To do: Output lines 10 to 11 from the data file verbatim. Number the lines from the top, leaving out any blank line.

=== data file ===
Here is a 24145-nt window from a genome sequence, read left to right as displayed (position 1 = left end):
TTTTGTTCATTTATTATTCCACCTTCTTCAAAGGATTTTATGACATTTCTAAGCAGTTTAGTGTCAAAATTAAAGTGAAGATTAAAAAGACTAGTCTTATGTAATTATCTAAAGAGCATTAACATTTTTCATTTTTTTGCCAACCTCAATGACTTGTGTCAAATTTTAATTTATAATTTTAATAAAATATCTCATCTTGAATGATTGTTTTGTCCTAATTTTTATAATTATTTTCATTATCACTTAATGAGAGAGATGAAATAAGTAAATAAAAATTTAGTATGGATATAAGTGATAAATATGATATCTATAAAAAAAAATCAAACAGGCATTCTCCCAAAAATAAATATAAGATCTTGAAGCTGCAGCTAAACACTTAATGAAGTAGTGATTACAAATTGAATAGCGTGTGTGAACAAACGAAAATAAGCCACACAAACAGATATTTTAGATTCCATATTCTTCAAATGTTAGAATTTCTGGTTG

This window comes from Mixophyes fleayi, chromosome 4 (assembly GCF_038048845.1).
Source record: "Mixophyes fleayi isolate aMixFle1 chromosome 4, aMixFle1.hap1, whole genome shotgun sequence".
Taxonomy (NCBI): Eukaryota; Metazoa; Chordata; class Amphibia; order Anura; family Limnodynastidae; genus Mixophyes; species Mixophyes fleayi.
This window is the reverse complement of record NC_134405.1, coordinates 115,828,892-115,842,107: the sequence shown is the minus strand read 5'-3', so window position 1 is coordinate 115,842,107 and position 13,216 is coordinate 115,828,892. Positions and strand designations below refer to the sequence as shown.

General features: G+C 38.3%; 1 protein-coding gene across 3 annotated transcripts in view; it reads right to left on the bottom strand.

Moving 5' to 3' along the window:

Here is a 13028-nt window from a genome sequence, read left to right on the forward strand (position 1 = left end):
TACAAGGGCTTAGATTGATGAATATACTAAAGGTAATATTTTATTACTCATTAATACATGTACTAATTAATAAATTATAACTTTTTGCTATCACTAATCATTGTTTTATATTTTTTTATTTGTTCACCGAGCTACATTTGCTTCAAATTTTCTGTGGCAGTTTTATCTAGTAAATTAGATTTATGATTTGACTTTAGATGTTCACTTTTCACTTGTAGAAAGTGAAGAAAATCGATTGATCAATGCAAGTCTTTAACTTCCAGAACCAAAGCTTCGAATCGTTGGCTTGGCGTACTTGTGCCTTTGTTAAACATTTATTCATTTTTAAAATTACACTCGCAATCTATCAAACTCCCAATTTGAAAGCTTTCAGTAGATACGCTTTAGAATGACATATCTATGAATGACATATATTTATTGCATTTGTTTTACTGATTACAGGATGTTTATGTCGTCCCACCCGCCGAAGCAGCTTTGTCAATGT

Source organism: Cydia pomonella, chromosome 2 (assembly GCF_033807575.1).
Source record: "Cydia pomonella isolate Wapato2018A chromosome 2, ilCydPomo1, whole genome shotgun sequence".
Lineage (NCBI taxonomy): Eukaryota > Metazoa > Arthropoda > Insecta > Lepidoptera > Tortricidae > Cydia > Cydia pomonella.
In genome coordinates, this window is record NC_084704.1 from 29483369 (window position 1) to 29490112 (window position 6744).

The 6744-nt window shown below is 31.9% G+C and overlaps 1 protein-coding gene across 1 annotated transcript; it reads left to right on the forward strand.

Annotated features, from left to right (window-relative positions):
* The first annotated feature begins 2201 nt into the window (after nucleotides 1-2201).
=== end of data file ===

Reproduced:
TACAAGGGCTTAGATTGATGAATATACTAAAGGTAATATTTTATTACTCATTAATACATGTACTAATTAATAAATTATAACTTTTTGCTATCACTAATCATTGTTTTATATTTTTTTATTTGTTCACCGAGCTACATTTGCTTCAAATTTTCTGTGGCAGTTTTATCTAGTAAATTAGATTTATGATTTGACTTTAGATGTTCACTTTTCACTTGTAGAAAGTGAAGAAAATCGATTGATCAATGCAAGTCTTTAACTTCCAGAACCAAAGCTTCGAATCGTTGGCTTGGCGTACTTGTGCCTTTGTTAAACATTTATTCATTTTTAAAATTACACTCGCAATCTATCAAACTCCCAATTTGAAAGCTTTCAGTAGATACGCTTTAGAATGACATATCTATGAATGACATATATTTATTGCATTTGTTTTACTGATTACAGGATGTTTATGTCGTCCCACCCGCCGAAGCAGCTTTGTCAATGT

Source organism: Cydia pomonella, chromosome 2 (assembly GCF_033807575.1).